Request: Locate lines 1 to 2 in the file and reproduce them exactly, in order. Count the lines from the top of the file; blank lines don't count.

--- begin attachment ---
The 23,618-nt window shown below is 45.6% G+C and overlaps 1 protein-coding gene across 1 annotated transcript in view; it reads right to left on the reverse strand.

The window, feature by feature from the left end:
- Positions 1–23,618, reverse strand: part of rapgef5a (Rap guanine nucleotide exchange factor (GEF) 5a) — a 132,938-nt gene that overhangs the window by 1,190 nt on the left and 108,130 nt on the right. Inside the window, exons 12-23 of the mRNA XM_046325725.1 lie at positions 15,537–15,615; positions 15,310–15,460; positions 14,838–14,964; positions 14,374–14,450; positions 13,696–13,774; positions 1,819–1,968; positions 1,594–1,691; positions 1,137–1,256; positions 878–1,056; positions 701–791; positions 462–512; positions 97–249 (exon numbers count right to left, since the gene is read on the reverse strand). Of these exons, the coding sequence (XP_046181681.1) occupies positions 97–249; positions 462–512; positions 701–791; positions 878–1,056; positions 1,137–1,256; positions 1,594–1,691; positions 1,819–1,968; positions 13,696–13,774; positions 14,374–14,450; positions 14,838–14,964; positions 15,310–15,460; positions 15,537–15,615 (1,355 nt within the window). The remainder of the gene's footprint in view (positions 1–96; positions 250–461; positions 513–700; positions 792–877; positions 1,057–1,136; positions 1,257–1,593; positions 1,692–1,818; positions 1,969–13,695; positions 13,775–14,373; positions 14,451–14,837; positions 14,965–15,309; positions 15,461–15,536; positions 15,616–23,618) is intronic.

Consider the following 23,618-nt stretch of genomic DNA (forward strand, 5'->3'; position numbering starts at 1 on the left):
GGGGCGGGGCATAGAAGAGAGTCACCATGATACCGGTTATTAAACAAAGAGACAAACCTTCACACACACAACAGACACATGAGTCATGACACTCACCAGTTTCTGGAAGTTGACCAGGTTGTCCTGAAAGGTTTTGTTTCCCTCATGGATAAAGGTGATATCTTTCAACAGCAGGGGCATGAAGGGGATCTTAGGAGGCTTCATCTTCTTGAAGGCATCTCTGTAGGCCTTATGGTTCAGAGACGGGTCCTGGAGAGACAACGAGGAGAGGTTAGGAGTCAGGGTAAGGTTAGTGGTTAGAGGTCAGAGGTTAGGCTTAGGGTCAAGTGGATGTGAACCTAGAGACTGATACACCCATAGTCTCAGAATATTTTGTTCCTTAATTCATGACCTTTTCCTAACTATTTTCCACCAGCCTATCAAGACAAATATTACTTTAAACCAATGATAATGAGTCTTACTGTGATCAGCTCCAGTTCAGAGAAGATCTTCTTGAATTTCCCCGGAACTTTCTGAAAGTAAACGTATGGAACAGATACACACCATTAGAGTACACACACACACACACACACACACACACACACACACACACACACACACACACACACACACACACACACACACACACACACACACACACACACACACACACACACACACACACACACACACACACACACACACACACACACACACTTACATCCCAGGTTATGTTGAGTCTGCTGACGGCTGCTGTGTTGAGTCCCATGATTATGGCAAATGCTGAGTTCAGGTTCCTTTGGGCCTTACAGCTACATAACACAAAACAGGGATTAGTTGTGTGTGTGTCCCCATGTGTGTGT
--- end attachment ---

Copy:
The 23,618-nt window shown below is 45.6% G+C and overlaps 1 protein-coding gene across 1 annotated transcript in view; it reads right to left on the reverse strand.

The window, feature by feature from the left end: